Tuesday, March 22, 2011

The inner workings of a child's mind

Three year old R was disappointed when I told her she could not use the urinal at the Blue Mountain Grill.

"Why do boys get a special potty?!," she wailed.

"They pee differently."

"I can pee in the special potty!"

"They pee standing up."

"I can pee standing up!"

"It's only for boys. That's the rule."

Not much more was said, but every time we dine out at the neighborhood greasy spoon she makes a careful examination of the tantalizing alternative to a toilet—brow furrowed, lips tight with concentration. She wants to understand the magic of the urinal. Something about it baffles and amazes her, and until today I didn't know what that something was.

We were out on the road today, driving to the grocery store and having a conversation about the mechanics of cement mixers, and she saw a septic pumping truck. "Isn't the cement going to get hard in that one? That one that's holding still?" she asked.

"No, that's not a cement truck. That's a septic truck, for sucking the poop out of septic systems."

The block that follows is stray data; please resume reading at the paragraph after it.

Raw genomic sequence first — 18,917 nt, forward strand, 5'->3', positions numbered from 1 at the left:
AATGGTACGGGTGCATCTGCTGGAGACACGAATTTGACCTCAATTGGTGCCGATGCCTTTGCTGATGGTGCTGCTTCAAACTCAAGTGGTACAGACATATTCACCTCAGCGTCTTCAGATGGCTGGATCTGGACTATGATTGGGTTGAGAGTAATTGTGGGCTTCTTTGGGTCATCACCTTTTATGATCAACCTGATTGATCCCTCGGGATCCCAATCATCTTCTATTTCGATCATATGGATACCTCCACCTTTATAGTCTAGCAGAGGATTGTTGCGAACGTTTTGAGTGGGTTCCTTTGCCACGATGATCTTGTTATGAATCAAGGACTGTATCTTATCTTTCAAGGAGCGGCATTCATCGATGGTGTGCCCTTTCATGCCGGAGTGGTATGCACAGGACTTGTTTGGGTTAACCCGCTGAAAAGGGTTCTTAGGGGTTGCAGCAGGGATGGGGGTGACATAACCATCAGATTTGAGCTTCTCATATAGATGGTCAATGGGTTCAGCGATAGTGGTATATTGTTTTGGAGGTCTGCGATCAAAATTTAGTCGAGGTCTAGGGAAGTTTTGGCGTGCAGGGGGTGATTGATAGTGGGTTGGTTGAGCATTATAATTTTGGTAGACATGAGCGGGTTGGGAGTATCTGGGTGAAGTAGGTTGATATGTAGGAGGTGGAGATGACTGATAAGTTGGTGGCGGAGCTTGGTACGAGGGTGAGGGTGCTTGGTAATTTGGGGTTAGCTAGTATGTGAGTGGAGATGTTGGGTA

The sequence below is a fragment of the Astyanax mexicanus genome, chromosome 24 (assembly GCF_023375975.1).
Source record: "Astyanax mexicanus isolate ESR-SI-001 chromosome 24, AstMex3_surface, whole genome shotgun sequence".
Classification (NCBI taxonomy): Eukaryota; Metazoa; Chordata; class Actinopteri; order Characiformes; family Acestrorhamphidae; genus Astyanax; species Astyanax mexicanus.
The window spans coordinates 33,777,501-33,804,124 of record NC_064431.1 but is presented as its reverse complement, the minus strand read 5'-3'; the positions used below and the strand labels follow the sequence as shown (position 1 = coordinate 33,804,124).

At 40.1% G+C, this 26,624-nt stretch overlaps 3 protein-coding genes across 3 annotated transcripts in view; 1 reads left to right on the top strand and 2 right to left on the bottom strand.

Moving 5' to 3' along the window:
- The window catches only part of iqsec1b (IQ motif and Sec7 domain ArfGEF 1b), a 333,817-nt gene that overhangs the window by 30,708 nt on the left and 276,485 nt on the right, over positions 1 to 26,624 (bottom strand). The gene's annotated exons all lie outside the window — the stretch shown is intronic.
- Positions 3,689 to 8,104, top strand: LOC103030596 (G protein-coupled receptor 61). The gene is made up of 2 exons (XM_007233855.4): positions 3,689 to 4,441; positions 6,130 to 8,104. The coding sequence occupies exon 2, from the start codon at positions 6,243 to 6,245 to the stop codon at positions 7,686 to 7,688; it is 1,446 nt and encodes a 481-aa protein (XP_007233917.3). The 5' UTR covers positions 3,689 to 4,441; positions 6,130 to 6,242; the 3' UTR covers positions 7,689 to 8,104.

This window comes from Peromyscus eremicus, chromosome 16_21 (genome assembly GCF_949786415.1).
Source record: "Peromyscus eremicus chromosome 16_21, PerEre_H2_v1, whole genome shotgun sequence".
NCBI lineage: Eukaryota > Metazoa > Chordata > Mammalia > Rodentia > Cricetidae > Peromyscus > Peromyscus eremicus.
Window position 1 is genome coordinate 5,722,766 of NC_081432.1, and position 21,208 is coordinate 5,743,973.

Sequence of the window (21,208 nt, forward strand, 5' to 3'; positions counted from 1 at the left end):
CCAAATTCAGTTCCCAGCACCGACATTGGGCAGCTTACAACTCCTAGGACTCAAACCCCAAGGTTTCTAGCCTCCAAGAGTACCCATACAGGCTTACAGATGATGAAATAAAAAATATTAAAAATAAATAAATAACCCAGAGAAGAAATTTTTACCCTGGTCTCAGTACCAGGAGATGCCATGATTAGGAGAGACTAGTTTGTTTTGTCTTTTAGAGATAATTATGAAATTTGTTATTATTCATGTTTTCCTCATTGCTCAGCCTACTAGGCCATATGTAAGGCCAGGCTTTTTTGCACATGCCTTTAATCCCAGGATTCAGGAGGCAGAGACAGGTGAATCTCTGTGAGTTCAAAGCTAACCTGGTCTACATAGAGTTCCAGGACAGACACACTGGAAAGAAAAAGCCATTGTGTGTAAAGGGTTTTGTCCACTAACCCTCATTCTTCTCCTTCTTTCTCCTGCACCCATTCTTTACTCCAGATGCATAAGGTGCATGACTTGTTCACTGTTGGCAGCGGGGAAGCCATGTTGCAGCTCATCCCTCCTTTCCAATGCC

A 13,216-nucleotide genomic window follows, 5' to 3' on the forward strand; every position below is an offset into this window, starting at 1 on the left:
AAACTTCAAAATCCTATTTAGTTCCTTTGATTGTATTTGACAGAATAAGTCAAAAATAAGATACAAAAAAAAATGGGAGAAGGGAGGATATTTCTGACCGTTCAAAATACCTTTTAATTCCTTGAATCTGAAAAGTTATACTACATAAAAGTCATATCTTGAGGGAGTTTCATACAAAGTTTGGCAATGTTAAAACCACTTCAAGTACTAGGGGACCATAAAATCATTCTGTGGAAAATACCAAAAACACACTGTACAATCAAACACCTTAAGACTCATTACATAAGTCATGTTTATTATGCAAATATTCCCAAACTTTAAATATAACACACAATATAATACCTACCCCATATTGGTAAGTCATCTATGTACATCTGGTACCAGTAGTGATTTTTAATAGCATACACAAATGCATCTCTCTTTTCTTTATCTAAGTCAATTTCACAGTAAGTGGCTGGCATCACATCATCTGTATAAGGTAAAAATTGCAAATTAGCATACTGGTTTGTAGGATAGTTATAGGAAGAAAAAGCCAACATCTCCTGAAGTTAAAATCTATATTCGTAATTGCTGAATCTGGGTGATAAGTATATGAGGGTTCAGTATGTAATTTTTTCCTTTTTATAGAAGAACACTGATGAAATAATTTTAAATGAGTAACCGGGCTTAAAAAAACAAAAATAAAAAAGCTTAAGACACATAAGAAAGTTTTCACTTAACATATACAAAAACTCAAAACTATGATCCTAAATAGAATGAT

The gears turned. Silence reigned. She thought.

Two minutes later, the answer to an older mystery came out: "So, Mama? Is that how they get the boy pee out of the wall after a boy uses the bathroom at the Blue Mountain Grill? The poop-sucker-truck sticks its hose in the wall and sucks it out?"

All this time, I thought she was fascinated by the urinal because it was off limits. Turns out she was fascinated because the girls deposit their urine in the hole in the ground (Toilet > Floor  >  Pipe > Septic System —this is understood). The boys, on the other hand, pee into a hole in the wall. The Urinal > Wall > Pipe > Septic System connection didn't happen automatically for her, and so she found her own way to a solution. Urinal > Wall > Puddle of Urine, Trapped Until Liberated by the Poop Sucker Truck.

I think I'd stop patronizing the Grill if that were the case, but I admire R's inventiveness. She saw a problem, and she thought of the solution.



  1. What a smart girl! Great blog!

  2. She's smart for sure...something didn't seem right so she put it together with her own 'critical thinking' logic!

  3. Concrete mixers are equipped with anywhere from two axles and up. Four, 5 and 6 axle trucks are the most common with the number being determined by the load and local legislation governing allowable loads on the road.


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